OK, so this isn't a 'real' blue plaque, but I couldn't resist stopping by this tribute to one of Britain's best-loved comic actors. Arthur Lowe was born in the Peak District, where Derbyshire council have erected their own blue plaque, and made his stage debut in Manchester in 1945. A key role in the early years of Coronation Street brought him to national attention, and taking on the role of Captain Mainwairing in Dad's Army cemented his fame. He moved into this grandly symmetrical house the year after the sitcom first aired, and it remained his base until a heart attack cut short his life at the age of 66. His former home is now two flats, and is located overlooking the mouth of the Maida Hill Tunnel on the Regent's Canal, at the start of the final stretch down to Little Venice. Arthur enjoyed a watery vista, and spent a lot of time on his steam yacht Amazon, which he bought as a houseboat but later made seaworthy - there's no way it would have fitted on the canal. This plaque is one of ten installed in London by the Dead Comics Society, now the less macabre British Comedy Society, still celebrating a run of mirthsome stars from Peter Sellers to Richard Briers.

ARDIZZONE, Edward (1900-1979)
Artist, Illustrator
130 Elgin Avenue, Maida Vale [more info]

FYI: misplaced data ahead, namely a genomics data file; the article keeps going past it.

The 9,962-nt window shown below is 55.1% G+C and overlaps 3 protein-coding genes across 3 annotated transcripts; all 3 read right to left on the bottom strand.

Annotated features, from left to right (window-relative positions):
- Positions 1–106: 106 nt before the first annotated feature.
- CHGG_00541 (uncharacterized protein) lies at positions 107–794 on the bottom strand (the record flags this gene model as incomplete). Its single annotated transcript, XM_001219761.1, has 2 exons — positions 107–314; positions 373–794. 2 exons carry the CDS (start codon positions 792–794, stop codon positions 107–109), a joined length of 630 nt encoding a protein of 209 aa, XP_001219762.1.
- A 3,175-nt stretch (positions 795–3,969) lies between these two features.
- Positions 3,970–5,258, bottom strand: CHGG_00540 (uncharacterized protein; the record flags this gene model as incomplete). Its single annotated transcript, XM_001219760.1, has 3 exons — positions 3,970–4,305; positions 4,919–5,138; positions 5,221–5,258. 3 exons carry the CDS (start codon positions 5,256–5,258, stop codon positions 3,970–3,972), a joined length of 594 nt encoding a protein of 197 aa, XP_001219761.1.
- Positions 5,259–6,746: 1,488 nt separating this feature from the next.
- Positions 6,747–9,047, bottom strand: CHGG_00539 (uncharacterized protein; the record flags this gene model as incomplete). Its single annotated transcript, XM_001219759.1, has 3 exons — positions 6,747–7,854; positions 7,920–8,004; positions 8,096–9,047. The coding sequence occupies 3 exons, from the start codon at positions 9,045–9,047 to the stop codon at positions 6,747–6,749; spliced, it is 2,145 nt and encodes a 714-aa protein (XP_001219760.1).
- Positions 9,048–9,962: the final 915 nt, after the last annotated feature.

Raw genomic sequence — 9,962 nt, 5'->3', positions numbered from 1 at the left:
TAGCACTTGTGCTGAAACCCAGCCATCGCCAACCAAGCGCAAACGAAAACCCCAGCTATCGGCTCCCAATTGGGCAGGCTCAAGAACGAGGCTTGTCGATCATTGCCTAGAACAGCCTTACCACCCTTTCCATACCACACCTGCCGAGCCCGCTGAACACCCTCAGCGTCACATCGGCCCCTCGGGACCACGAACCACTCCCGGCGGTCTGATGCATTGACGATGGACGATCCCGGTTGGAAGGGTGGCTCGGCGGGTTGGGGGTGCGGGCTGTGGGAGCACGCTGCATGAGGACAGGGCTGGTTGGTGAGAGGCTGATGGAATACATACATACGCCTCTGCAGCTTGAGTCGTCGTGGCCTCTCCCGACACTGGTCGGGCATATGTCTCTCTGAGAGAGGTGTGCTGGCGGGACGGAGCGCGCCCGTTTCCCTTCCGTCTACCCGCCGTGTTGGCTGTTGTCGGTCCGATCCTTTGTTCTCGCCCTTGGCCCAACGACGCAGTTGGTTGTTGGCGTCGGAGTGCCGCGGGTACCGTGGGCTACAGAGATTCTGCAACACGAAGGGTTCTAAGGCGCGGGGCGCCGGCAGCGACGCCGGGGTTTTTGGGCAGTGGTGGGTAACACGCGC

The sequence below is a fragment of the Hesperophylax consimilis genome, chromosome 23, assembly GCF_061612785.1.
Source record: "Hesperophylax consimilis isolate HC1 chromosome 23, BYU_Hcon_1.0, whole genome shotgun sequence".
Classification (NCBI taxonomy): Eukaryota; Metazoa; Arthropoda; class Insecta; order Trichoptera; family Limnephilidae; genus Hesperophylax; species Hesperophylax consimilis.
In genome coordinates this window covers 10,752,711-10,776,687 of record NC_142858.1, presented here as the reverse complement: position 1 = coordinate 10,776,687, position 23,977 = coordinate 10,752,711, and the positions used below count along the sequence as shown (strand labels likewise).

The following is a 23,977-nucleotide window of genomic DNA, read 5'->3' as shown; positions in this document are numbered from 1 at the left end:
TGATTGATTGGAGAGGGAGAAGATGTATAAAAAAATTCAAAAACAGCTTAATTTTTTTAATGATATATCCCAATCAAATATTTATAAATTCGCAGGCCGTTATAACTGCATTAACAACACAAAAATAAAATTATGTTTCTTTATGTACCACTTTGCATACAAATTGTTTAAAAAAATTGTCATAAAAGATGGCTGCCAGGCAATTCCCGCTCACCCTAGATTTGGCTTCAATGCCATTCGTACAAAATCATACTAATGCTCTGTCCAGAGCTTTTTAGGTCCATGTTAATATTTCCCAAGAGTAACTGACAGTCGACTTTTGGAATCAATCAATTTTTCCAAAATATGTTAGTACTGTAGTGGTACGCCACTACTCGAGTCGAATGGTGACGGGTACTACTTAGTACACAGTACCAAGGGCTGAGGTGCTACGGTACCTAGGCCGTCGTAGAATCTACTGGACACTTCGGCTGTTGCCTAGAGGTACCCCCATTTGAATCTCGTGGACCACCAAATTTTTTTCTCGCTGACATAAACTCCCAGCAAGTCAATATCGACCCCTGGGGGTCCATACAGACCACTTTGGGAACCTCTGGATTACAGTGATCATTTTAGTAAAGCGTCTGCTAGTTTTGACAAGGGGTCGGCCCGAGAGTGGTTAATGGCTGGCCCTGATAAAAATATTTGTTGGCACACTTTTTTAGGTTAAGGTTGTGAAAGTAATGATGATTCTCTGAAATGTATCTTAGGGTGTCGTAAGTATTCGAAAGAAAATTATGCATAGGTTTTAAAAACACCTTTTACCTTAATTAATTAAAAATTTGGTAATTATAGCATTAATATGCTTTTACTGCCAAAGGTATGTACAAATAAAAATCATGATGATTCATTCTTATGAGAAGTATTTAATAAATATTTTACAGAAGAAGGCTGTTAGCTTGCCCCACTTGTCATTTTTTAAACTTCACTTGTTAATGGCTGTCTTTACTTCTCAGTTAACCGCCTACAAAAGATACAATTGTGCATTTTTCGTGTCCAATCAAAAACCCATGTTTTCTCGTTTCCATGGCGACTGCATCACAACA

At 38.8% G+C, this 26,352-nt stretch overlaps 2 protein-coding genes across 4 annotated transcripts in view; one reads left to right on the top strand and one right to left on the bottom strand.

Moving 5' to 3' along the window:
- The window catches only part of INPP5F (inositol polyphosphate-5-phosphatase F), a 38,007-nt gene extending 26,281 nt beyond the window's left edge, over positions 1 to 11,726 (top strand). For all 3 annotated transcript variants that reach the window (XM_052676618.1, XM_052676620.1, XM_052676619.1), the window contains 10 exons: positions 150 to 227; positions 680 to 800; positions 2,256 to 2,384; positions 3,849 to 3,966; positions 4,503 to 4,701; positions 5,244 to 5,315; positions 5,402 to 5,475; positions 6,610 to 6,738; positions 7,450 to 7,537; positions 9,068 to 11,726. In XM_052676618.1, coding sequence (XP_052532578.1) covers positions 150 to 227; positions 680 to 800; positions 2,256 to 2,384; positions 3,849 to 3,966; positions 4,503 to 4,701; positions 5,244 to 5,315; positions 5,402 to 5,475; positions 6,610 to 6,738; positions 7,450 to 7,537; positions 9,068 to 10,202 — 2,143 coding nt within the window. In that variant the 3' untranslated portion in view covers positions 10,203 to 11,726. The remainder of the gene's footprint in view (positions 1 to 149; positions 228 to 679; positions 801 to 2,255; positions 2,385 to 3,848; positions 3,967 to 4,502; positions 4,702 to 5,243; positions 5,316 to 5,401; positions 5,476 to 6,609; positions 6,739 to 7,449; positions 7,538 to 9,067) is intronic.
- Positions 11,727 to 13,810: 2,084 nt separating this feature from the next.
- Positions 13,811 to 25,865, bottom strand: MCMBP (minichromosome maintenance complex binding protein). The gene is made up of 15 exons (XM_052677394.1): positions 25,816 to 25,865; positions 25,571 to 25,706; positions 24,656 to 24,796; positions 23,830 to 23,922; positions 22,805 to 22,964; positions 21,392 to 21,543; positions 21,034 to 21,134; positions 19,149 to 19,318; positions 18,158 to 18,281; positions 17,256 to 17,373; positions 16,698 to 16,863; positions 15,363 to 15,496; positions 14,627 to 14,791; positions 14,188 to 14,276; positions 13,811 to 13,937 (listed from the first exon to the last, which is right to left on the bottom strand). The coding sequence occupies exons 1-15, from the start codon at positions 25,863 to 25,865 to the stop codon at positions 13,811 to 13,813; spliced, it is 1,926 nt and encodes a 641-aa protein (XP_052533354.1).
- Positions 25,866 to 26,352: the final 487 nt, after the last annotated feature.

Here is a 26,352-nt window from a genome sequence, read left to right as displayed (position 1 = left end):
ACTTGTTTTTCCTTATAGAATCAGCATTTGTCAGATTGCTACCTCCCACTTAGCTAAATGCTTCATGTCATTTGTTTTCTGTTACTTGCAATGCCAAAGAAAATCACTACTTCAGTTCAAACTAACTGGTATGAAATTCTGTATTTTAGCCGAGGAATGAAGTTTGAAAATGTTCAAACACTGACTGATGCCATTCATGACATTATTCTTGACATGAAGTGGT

Estimated property value: £2,200,000

At last, here's a house the name on the plaque spent most of his life living inside. Edward Ardizzone was a British painter and illustrator of many talents, including that of official war artist, but is best known for his children's books. If you went to school in the 70s or 80s, your copy of Stig of the Dump was liberally illustrated by him, and his penmanship will be innately familiar. Ardizzone grew up in Ipswich, but the family moved into Elgin Avenue in 1920 when he was working as an office clerk, and Edward was still there in 1972 after retiring as a tutor with the Royal College of Art. Alas these days his home at number 130 is another hollowed-out sham, a four bedroom split level luxury apartment with a minimum of interior walls, not that you'd ever guess from out front.

There are no blue plaques in Queen's Park.